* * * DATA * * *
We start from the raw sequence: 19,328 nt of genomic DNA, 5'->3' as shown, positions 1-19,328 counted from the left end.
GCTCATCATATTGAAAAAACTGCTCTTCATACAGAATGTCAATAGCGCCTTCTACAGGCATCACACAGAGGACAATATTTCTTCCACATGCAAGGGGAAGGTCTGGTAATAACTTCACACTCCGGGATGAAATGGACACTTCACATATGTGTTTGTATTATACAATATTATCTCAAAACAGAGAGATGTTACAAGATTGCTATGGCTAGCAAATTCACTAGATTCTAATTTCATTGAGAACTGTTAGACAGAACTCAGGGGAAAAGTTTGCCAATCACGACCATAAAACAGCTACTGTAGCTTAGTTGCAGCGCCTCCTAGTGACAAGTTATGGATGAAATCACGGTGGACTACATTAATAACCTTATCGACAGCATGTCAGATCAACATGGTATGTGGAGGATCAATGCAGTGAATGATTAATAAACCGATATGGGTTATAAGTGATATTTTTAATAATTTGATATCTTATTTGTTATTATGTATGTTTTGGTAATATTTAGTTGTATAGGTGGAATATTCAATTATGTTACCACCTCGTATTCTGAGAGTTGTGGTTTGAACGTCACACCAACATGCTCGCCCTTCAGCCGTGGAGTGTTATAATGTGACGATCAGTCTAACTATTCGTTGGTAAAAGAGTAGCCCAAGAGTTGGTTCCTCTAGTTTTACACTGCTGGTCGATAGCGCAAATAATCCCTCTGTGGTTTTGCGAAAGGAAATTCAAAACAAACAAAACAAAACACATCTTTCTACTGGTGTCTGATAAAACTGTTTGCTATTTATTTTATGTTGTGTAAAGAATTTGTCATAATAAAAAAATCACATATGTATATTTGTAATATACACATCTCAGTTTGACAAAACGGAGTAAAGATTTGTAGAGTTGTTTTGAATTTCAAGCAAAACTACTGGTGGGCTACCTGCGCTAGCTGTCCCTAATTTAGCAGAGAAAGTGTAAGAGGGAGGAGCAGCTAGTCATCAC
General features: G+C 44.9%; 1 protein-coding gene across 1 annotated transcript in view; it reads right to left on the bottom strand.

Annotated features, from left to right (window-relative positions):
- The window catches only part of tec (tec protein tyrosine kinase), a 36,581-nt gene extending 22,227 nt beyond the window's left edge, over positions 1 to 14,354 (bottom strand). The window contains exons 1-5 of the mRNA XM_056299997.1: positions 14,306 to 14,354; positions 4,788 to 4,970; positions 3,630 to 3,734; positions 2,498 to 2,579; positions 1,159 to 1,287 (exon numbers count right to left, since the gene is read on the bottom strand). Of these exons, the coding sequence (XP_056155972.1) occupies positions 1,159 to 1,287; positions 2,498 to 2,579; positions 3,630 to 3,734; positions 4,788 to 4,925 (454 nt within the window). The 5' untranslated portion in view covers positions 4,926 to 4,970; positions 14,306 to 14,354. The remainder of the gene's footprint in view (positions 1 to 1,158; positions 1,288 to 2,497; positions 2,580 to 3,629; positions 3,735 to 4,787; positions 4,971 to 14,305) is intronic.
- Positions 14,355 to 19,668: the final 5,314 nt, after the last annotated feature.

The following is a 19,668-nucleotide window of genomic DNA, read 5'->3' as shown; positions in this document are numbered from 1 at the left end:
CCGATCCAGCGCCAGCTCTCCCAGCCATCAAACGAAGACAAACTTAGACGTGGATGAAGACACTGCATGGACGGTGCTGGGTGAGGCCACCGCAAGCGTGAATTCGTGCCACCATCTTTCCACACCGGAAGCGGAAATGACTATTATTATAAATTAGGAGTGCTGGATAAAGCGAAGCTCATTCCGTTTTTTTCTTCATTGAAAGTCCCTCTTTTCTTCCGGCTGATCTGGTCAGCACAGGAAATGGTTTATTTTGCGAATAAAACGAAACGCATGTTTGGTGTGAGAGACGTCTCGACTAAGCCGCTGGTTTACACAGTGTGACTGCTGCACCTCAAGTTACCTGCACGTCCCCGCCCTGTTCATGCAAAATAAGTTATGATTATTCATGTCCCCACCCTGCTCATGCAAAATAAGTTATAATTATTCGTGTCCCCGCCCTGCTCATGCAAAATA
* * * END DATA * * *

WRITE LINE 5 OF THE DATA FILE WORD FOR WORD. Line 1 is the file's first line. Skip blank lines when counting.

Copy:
- The window catches only part of tec (tec protein tyrosine kinase), a 36,581-nt gene extending 22,227 nt beyond the window's left edge, over positions 1 to 14,354 (bottom strand). The window contains exons 1-5 of the mRNA XM_056299997.1: positions 14,306 to 14,354; positions 4,788 to 4,970; positions 3,630 to 3,734; positions 2,498 to 2,579; positions 1,159 to 1,287 (exon numbers count right to left, since the gene is read on the bottom strand). Of these exons, the coding sequence (XP_056155972.1) occupies positions 1,159 to 1,287; positions 2,498 to 2,579; positions 3,630 to 3,734; positions 4,788 to 4,925 (454 nt within the window). The 5' untranslated portion in view covers positions 4,926 to 4,970; positions 14,306 to 14,354. The remainder of the gene's footprint in view (positions 1 to 1,158; positions 1,288 to 2,497; positions 2,580 to 3,629; positions 3,735 to 4,787; positions 4,971 to 14,305) is intronic.